Mr Panahi’s Crimson Gold was shown in Cannes in 2003 and received the Jury Prize of Un Certain Regard. This film was also awarded the Golden Hugo of Best Film of the Chicago Film Festival in October 2003. It too has not yet been granted a screening permit in Iran. His latest film, Offside was shown at Berlin in 2006 and was awarded the Silver Bear and the Grand Jury Prize.





In the early 1970’s Nik Powell set up Virgin Records with Richard Branson. In the space of ten years they turned a small mail-order record operation into a multi-million pound conglomerate. In 1982 Powell formed Palace Video with Stephen Woolley, proprietor of the Scala Cinema, followed by Palace Video, Palace Pictures, and then Palace Productions, soon establishing each as highly regarded entities within the film distribution and production industry.

Powell has acted as Executive Producer on all of Palace’s productions including Neil Jordan’s Company of Wolves; Oscar nominated and award-winning Mona Lisa, which introduced Neil Jordan and Bob Hoskins to the international market; and Michael Caton-Jones’ Scandal, starring John Hurt. Other productions included Neil Jordan’s The Crying Game for which Powell was the sole executive producer. This was one of the biggest British independent films at the box office, taking over $65 million at the US box office alone. Nominated for six Oscars, including ‘Best Picture’,

Neil Jordan won the Oscar for  ‘Best Original Screenplay’. Powell and Woolley’s new company Scala produced Backbeat, The Neon Bible, Fever Pitch, B Monkey, Welcome to Woop Woop, and Twenty Four: Seven, which won the international critics FIPRESCI prize as well as a ‘Pierrot’ Award at the Venice Film Festival. Little Voice, starring Michael Caine, Ewan McGregor, Jane Horrocks and Brenda Blethyn, won the ‘Best Actor’ Golden Globe, was nominated for the ‘Best Actress’ and ‘Best Supporting Actress’, and went on to become the highest grossing British film of 1999 in the UK. Other productions include Last Orders, which premiered at the 2001 Toronto Film Festival, and Scala’s first animated feature, Christmas Carol—The Movie. He executive produced Calendar Girls, and Stoned. Nik’s last production was Ladies in Lavender.

Nik Powell is Director of the National Film and Television School, Chairman of Scala Productions, Vice Chairman of the board of the European Film Academy, previous Chairman of EFA and host of the European Film Awards. He is Vice Chairman of the BAFTA Film Board, member of the BAFTA Board of Trustees; Council Member of BAFTA (British Academy of Film and Television Arts); member of BAFTA Film Committee; Member of the US academy AMPAS (Association of Motion Picture Arts and Sciences); Director of the board of the Northern Ireland Film and TV Commission, Member of the council of PACT (Producers Alliance for Cinema and Television); Member of British Screen Advisory Council; Member of European Producers Club; and Vice Chairman of the GEECT Board.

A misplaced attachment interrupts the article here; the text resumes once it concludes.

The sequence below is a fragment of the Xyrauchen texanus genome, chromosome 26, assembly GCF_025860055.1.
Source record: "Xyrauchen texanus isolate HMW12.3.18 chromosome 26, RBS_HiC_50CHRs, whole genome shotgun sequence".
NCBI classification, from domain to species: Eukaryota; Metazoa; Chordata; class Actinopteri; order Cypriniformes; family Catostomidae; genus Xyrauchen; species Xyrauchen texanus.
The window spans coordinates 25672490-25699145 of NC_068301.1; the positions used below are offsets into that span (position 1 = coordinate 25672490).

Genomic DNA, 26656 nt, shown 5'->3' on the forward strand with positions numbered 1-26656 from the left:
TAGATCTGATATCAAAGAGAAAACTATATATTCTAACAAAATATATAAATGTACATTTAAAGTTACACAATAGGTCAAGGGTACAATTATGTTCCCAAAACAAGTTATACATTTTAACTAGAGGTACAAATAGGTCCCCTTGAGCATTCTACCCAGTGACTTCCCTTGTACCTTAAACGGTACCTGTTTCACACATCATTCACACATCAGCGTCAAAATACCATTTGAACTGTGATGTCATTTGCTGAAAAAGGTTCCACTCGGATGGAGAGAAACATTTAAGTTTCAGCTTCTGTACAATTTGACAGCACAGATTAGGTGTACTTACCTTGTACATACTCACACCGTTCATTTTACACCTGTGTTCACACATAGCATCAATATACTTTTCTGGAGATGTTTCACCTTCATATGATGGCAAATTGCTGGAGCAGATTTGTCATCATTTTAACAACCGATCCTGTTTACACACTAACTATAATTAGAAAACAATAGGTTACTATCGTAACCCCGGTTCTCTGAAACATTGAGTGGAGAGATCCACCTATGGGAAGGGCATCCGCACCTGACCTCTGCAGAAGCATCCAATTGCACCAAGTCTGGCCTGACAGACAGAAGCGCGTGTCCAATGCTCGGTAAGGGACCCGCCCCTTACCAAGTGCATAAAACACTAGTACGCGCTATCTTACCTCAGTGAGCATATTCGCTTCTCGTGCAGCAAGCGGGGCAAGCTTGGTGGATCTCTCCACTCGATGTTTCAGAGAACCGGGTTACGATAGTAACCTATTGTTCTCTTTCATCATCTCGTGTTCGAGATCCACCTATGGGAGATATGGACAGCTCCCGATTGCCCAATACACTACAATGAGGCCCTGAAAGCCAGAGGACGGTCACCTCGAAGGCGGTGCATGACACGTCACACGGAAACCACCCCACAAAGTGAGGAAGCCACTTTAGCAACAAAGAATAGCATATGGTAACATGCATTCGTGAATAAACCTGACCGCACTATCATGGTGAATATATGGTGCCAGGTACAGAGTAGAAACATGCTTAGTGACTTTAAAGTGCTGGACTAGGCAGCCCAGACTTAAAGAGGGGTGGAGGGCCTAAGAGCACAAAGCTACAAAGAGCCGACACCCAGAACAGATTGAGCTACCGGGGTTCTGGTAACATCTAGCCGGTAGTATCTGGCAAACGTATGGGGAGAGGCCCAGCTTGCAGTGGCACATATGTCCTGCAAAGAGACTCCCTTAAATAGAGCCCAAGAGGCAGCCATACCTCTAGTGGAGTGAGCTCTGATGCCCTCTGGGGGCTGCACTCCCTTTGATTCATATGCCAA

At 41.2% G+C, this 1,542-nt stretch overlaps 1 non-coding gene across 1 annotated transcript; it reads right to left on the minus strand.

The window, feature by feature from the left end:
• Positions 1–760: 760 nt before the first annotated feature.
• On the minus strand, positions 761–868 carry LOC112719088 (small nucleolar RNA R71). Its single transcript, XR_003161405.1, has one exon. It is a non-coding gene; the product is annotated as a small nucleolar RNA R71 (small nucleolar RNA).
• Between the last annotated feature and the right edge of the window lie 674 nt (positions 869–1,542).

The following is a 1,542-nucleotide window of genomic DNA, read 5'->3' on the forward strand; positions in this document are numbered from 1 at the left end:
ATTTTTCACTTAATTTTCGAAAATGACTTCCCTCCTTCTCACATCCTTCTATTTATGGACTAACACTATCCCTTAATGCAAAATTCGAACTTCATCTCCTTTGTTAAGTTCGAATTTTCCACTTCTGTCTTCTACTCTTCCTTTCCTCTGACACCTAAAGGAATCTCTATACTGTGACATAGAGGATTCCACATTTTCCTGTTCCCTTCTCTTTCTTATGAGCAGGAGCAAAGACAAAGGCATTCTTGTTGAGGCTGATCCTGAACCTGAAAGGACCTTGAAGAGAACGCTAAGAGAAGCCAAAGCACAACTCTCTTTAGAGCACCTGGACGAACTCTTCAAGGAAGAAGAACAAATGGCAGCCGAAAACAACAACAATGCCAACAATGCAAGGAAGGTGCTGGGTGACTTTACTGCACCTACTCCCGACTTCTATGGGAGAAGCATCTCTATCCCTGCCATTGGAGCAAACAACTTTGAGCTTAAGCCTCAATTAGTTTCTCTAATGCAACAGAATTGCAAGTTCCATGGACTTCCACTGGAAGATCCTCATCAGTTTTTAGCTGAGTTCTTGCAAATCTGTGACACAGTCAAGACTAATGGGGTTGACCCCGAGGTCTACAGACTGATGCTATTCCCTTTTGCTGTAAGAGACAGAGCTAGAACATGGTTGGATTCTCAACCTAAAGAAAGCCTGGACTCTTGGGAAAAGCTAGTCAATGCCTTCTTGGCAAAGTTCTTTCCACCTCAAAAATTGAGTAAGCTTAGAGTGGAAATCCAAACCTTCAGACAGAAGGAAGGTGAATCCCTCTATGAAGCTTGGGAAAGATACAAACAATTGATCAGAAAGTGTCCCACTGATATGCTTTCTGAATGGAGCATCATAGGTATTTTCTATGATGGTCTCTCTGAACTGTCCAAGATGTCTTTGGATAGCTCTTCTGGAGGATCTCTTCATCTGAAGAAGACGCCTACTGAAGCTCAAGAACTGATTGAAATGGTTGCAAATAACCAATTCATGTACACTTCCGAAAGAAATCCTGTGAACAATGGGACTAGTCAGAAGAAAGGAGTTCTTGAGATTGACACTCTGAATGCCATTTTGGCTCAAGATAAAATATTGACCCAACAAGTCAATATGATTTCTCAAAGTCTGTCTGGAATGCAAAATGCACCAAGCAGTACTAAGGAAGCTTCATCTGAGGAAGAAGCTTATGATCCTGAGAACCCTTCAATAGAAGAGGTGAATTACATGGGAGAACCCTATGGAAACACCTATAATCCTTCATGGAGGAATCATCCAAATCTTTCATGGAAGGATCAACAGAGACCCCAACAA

Tian Zhuangzhuang is one of the leading figures of the ‘Fifth Generation’. His third feature film Horse Thief (1985) won large audiences in Europe and North America, and is now seen as one of the cornerstones of ‘Fifth Generation’ filmmaking: a modern classic. He has been in and out of trouble with the authorities for most of his career (not least for being the only film industry signatory to a 1989 open letter to the government, calling for the release of political prisoners) and he was ‘black-listed’ for a year after his film The Blue Kite won the Grand Prix at the 1992 Tokyo International Film Festival.

The son of well-known film actors, he was born in Beijing and at age 14 when Mao launched the Cultural Revolution, he was active as a young ‘Red Guard’ before being sent to Jilin Province for ‘reeducation’ at the hands of the local peasantry. He escaped from Jilin by joining the army, and served as a trainee cinematographer on several agricultural documentaries. When the Beijing Film Academy re-opened in 1978, he passed the exam to enter its Directing Department—and co-directed the student tape Our Corner (1980), the first sign of the coming ‘new wave’ in Chinese cinema. On graduating in 1982, he co-directed a feature for children.

Between 1994 and 1997 he ran the company Pegase within Beijing Film Studio and produced four features by young directors; he also acted in one of them, How Steel is Forged, directed by Lu Xuechang. In 2002 his film—Springtime in a Small Town won the San Marco Prize at the 59th Venice International Film Festival. In 2003, he founded BDI Films Inc. in Beijing, majoring on HD films for a young generation of directors. Also in 2003 he directed his first documentary film—Delamu, and in 2006 he finished his new feature —The Go Master.